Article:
Letters 3/31/22

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NCAR FIRE probably beneficial 

As long as no human structures are impacted and nobody gets injured, a fire like the NCAR fire is probably quite beneficial for the ecosystem. The grasses and wildflowers have deep roots that are not impacted unless the fire gets really hot, and they will be right back after a couple of rains. The area will most likely green up with amazing rapidity after we get some spring moisture, and by June or July you’d never guess the area burned. The ponderosa pines are adapted to fire, and are quite fire resistant unless the temperatures get really hot; mostly I expect they were singed a bit, a little toasty around the bottom but most will recover quickly. Even if some of the trees were killed, they will become wildlife trees—condos for all sorts of forest creatures like bats, woodpeckers, insects and nuthatches. The fire may also have cleaned out some of the encroaching Douglas firs that are moving into the pines, and will clean up dead wood and pine needle litter that could contribute to a truly destructive fire under worse conditions. I hope I can lead some fire ecology nature hikes for the public into that area to be able to show the two sides of wildfire, and how it creates healthy forests and grasslands.

David Sutherland, Community Naturalist/Boulder, DaveSutherland.co 

We can do better than Redtail

There’s no reason to fear the Conoco-Phillips General Development Plan (GDP). But there is reason to fear its amendment through the Redtail Ridge Master Plan (Redtail). Right now, the property is zoned commercial. Redtail permanently changes the zoning from commercial to commercial-industrial.

Redtail is too big and too industrial. Picture a development 30 times the size of our rec center and its parking lot. Picture light industry-generating noise, smoke, vibration, fumes, and various “other environmental factors.” Perhaps, there’s a five-story office tower or medical facilities interspersed among the manufacturing facilities. Or, perhaps, there are laundry cleaning plants, dry cleaners, car washes and other commercial businesses among the office towers and medical buildings. And, if the land is zoned industrial, Avista—not the developer—will need to negotiate covenants to bar incompatible uses, such as collision repair services, on adjoining property.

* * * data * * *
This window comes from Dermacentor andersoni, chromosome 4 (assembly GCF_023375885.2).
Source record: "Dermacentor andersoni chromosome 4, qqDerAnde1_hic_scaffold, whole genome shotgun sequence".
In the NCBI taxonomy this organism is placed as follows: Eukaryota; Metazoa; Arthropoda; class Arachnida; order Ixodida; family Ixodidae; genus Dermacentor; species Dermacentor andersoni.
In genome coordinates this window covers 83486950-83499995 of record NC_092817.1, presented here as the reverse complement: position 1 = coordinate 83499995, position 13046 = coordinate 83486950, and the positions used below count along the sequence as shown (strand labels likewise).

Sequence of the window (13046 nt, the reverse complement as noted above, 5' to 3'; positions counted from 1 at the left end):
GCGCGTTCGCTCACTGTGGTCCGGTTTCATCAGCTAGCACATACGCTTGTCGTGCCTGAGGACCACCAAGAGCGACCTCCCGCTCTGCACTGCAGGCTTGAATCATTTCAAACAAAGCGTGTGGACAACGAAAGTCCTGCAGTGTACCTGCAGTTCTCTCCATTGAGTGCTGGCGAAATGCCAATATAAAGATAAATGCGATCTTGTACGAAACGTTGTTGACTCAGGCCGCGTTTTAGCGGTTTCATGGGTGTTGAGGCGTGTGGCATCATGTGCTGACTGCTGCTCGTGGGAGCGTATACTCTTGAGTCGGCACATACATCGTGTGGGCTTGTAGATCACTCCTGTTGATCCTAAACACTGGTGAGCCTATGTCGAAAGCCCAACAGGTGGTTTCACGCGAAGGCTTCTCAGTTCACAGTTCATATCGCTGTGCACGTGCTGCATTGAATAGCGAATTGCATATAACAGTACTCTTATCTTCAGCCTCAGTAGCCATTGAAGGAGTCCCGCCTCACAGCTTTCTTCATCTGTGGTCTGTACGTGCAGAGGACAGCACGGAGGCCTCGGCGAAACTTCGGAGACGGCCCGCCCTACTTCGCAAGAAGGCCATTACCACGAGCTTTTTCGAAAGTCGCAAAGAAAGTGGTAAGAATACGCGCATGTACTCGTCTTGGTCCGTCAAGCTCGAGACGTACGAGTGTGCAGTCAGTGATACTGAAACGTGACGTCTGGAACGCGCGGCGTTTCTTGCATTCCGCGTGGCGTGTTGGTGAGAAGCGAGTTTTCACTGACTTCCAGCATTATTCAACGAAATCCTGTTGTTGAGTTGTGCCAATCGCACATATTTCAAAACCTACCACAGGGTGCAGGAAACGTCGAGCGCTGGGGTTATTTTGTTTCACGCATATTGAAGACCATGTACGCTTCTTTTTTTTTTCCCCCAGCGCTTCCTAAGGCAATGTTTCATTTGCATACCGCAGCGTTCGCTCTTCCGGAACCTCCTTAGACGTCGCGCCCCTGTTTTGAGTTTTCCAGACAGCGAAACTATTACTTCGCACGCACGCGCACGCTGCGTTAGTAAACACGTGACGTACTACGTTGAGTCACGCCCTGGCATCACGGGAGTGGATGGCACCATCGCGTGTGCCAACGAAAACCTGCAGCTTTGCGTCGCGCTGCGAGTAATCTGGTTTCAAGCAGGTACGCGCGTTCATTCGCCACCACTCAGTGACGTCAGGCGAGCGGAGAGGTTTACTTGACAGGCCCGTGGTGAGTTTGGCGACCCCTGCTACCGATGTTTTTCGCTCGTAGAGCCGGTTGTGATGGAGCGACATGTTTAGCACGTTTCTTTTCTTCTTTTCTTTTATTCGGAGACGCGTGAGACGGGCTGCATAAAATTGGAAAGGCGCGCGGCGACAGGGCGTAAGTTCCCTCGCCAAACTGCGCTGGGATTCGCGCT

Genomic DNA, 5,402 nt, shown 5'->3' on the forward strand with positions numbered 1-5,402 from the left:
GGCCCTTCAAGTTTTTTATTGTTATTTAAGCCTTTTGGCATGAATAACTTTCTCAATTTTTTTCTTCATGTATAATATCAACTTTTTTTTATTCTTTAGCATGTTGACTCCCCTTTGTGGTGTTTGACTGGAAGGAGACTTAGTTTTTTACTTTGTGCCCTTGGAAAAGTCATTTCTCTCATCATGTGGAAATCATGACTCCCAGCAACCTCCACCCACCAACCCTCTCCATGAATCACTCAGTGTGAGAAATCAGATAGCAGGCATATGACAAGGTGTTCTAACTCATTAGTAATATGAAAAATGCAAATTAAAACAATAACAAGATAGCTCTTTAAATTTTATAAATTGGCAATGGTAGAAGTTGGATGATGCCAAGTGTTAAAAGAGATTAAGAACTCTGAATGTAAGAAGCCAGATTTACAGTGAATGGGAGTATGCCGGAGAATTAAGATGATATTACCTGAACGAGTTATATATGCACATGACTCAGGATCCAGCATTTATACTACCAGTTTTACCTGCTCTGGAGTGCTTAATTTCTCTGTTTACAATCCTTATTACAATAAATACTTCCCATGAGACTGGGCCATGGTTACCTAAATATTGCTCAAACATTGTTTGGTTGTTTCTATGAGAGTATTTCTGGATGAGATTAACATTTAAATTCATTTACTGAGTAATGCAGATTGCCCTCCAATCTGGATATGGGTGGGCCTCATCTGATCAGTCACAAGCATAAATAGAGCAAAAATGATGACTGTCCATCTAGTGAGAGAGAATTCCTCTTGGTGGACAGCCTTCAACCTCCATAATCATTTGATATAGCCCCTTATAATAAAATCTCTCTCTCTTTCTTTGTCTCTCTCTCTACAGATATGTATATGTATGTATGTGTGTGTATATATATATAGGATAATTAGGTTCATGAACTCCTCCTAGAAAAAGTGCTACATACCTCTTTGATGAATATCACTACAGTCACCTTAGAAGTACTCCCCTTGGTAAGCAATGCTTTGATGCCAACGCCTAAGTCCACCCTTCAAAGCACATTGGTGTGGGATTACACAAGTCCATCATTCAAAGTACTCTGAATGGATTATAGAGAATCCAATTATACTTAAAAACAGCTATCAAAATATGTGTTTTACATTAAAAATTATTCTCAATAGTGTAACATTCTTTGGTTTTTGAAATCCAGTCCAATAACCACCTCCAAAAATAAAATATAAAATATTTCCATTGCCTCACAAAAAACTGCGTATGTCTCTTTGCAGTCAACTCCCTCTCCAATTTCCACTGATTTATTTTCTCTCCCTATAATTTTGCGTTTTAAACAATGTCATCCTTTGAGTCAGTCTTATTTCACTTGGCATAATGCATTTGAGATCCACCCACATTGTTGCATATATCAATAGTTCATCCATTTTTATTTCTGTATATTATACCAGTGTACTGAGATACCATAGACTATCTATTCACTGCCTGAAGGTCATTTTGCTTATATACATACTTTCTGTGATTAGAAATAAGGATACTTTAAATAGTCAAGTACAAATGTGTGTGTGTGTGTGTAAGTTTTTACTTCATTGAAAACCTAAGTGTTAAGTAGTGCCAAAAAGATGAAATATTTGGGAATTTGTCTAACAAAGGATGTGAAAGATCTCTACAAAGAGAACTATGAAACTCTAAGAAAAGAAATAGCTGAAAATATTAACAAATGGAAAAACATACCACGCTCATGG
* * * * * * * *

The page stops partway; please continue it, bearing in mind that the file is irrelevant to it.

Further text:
We’ve given too much away and need to drive a harder bargain. The GDP identifies 13 potential uses. Redtail authorizes 33 potential uses, pretty much a code-based laundry list. This kitchen sink approach is a great, profit-generating tactic, allowing a quick flip. The developer can get a quick buck just by selling the property with its new industrial zoning and 20 newly authorized uses.

The perimeter of the property is bordered by roads incapable of handling today’s traffic—much less 20,000 daily additional trips. To manage traffic, we will need more traffic lights, and, they will have long wait times. The interchange with US 36 will need to be upgraded to handle the additional traffic. Because our City Council rejected the staff’s recommendation, the developer is not on the hook for the full cost of these roadway improvements.

Louisville is already absorbing the Marshall Fire’s unbudgeted and unexpected financial burden. We have homes and critical infrastructure to repair and rebuild. This is not the time to use public money for private gain.

There is no reason to fear losing the sustainability measures added to Redtail. LEED Silver is not the only way to get sustainable development or wildlife corridors. There will be opportunities for further negotiation when the land is sub-divided and subdivision improvement agreements negotiated.

We stand at a climatic and environmental tipping point. Louisville can and must do better. 

Learn more about Redtail at preservelouisville.org/home. Vote no. We can and must do better.

Cathern Smith/Louisville

Responsible use of pesticides in city of Boulder and Boulder County

Environmental protection and personal health are both key values in the Boulder way of life. Boulder has the greatest concentration of organic and natural food companies in the country. Residents of Boulder County invest time and money in their food to stay away from pesticides. But food is not the only way to get exposed to pesticides as our bodies can also absorbe these chemicals from the environment, for example during a hike in an area treated with pesticides.

Are our Boulder County and City of Boulder Open Spaces, where so many of us go to exercise, as healthy as we expect them to be?

Unfortunately there is currently no system in place to confirm that the Boulder County Open Space areas we plan to visit have not been treated with pesticides. Boulder County Open Space has not made the effort to inform the public in order to protect our communities and our ecosystems from pesticides.

Boulder County Parks and Open Space is spraying toxic chemicals including Glyphosate (the active ingredient of Roundup) and Indaziflam (the active ingredient of Esplanade and Rejuvra) to control cheatgrass on Open Space natural lands. Glyphosate is associated with a wide range of illnesses, including Non-Hodgkin’s Lymphoma, genetic damage, liver and kidney damage, and endocrine disruption. Indaziflam is a neurotoxin for mammals, an endocrine disruptor, and it affects the kidneys, liver, thyroid, stomach, seminal vesicles and ovaries.